branches and putting up with a dangerous growth in the budget deficit."
If their demands are not met, the miners plan to picket government
buildings in Moscow for three days at the end of February, prior to
launching an indefinite strike on 1 March. -- Penny Morvant, OMRI, Inc.

NEW OSCE DELEGATION TO RUSSIA? A French Foreign Ministry spokesman said
a new Organization for Security and Cooperation in Europe fact-finding
delegation should be sent to Chechnya, AFP reported. Russian Foreign
Minister Andrei Kozyrev has been very supportive of the organization.
"We understand that the Chechen conflict casts a shadow on Russia's
foreign policy. Nevertheless, Russia is seeking closer interaction with
international organizations, including the OSCE. This organization is
gaining momentum and we intend to expand our cooperation with it," he
told ITAR-TASS on 8 February. -- Michael Mihalka, OMRI, Inc.

GAIDAR CALLS FOR MILITARY REFORM. Former acting Prime Minister Egor
Gaidar said his Russia's Choice party supports the creation of a smaller
but more efficient military. He said the operations in Chechnya
highlighted the "amazing incompetence" of Russia's senior military
officers, Interfax reported on 7 February. Gaidar charged that real
reform of the armed forces had yet to begin and said, "building an army
adequate for our current objectives and capabilities is not just the
problem of the military. It is Russia's strategic task." -- Doug Clarke,
OMRI, Inc.

KOKOSHIN SAYS STATE MUST PAY DEFENSE DEBTS. The state should pay the
debts it owes the armed forces and defense enterprises, First Deputy
Defense Minister Andrei Kokoshin told the Duma on 7 February. According
to Interfax, the Duma's Defense Committee estimates the government owes
3.2 trillion rubles for arms purchases and research alone. The report
said the government was allowing the Defense Ministry to sign contracts
for up to 80% of the money allotted to it in the draft budget, so as to
not disrupt 1995 procurements. -- Doug Clarke, OMRI, Inc.

YELTSIN APPOINTS NEW PRIVATIZATION CHIEF. In a move to speed up Russia's
privatization process, President Yeltsin appointed Sergei Belayev,
previously head of the Federal Bankruptcy Agency, as chairman of the
State Property Committee, Russian and Western agencies reported on 8
February. Belayev replaces acting chairman Pyotr Mostovoi, who himself
replaced Vladimir Polevanov, who was fired last month for suggesting
that key industries, such as oil and aluminum, be renationalized.
Polevanov had also barred Western advisers and their Russian employees
from entering the State Property Committee. Belayev, an ally of
reformist First Deputy Prime Minister Anatolii Chubais, has already been
involved in carrying out Russia's privatization agenda. He aided Chubais
in devising and implementing the ambitious voucher sell-off campaign
which transferred more than 15,000 medium and large state firms,
representing 60% of the work force, into private hands. In his new job,
Belayev will have to deal with a parliament that is largely hostile to
Chubais' privatization program. The legislature has yet to approve the
government's plans for the program. -- Thomas Sigel, OMRI, Inc.

EXPORT REVENUES UP IN 1994. Russia's foreign exchange revenues from
exports to countries outside the former Soviet Union increased from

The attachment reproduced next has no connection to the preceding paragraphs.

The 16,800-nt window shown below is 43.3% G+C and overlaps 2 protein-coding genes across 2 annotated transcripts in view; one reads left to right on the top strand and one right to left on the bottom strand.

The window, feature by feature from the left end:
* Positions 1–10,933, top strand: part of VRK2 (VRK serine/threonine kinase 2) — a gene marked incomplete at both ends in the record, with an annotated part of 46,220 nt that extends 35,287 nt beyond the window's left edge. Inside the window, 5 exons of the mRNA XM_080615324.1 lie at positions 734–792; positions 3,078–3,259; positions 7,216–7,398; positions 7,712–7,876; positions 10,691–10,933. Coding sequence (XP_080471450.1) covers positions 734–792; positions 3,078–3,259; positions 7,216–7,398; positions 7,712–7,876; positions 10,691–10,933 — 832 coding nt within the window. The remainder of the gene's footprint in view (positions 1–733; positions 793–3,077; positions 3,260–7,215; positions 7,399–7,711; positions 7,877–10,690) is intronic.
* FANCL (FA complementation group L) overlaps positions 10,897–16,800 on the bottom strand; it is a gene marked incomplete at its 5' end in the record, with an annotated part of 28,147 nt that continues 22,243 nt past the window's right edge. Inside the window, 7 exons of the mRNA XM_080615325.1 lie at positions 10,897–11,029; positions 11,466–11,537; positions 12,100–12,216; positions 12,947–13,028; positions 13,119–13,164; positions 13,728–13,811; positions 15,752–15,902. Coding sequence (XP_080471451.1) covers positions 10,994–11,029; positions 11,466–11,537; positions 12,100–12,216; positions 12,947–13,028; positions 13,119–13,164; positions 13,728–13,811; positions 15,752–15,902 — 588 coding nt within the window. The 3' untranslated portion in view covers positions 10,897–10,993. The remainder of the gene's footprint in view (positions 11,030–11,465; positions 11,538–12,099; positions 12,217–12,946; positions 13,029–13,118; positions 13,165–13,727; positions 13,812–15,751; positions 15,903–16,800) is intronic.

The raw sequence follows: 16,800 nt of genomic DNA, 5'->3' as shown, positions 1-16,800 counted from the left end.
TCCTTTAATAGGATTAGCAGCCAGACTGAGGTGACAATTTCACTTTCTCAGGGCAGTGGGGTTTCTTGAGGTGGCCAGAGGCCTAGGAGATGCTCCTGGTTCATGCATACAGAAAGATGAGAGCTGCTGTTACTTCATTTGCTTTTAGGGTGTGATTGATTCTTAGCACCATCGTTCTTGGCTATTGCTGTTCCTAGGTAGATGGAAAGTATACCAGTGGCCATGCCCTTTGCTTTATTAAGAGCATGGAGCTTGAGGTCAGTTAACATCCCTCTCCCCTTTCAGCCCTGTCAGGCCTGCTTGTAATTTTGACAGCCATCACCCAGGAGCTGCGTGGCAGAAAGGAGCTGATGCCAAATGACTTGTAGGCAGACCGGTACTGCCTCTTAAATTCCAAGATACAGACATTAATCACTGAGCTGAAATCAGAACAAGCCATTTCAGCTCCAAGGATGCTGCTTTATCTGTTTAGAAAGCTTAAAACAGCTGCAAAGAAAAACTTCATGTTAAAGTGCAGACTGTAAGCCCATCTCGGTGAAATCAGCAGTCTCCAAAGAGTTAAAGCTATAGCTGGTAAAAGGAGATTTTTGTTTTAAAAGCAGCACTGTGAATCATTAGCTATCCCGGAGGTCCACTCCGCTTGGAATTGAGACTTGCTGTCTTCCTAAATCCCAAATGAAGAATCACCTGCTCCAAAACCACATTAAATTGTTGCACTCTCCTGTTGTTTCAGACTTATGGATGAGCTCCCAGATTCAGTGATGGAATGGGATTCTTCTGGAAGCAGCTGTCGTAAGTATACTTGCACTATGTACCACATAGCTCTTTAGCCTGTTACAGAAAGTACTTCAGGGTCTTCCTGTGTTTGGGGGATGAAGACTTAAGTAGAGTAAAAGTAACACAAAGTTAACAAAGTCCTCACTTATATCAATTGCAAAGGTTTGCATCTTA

$22.1 billion in 1993 to $36.8 billion last year, Vice-Premier and
Foreign Trade Minister Oleg Davidov said on 8 February, Interfax
reported. The positive trend follows a substantial cut in barter trade
and more effective currency and export controls, Davidov said. Last
year's volume of exports ran at $48 billion, an 8.4% increase over 1993,
and was attributed to growing exports of unfinished products and raw
materials. Exports of crude oil and oil products were up 11.3% and 10.6%
respectively. Last year's imports rose only 5.4%, reaching $28.2
billion, according to the minister. Davidov said any further increase
was "constrained by higher import tariffs and taxes, as well as the
ruble rate which started to plummet in the second half of 1994." --
Thomas Sigel, OMRI, Inc.

CIS

RUSSIAN-UKRAINIAN FRIENDSHIP TREATY AGREEMENT INITIALED. Russian First
Deputy Prime Minister Oleg Soskovets and his Ukrainian counterpart
Yevhen Marchuk initialed a comprehensive agreement on friendship and
cooperation in Kiev on 8 February, international agencies reported. The
sticking points of dual citizenship and the Black Sea Fleet had held up
the agreement for months. The accord was initially meant to be ready for
signing by President Yeltsin in October 1994, but was delayed. Reports
indicate the touchy issues were not actually dealt with in the initialed
text. The problem of dual citizenship will be addressed within a
separate agreement and the fleet issue was not definitively resolved. In
addition, the problem of Ukraine's $4.3 billion energy debt was left out
of the treaty. A number of other agreements concerning the easing of
trade restrictions, cooperation in rocket and space technology, the
simplification of border crossings, and a common taxation pact were
agreed upon. Soskovets said Yeltsin should visit Ukraine in March to
sign the treaty. -- Ustina Markus, OMRI, Inc.

UNRESOLVED FLEET ISSUES. While it was agreed that Russia would lease
Sevastopol as the main naval base for its share of the Black Sea Fleet,
it did not specify a timetable for the division of the fleet and did not
say whether Sevastopol would also be the Ukrainian navy's headquarters.
Previously, Russia had been opposed to both countries sharing the base.
In April 1994 it had been generally accepted that Ukraine would take
only 20% of the fleet and sell the rest of its share to Russia to pay
off energy arrears. Comments by the Ukrainian defense minister, Valerii
Shmarov, indicate the issue has not been fully resolved. Shmarov was
quoted as saying he hoped for a resolution by the end of 1995. In
contrast, Russian Deputy Prime Minister Oleg Soskovets said the two
sides had "made considerable progress in bringing our positions closer
together," ITAR-TASS reported. -- Ustina Markus and Doug Clarke, OMRI,
Inc.

[As of 1200 CET]

Compiled by Victor Gomez

The OMRI Daily Digest offers the latest news from the former Soviet
Union and East-Central and Southeastern Europe. It is published Monday
through Friday by the Open Media Research Institute. The Daily Digest is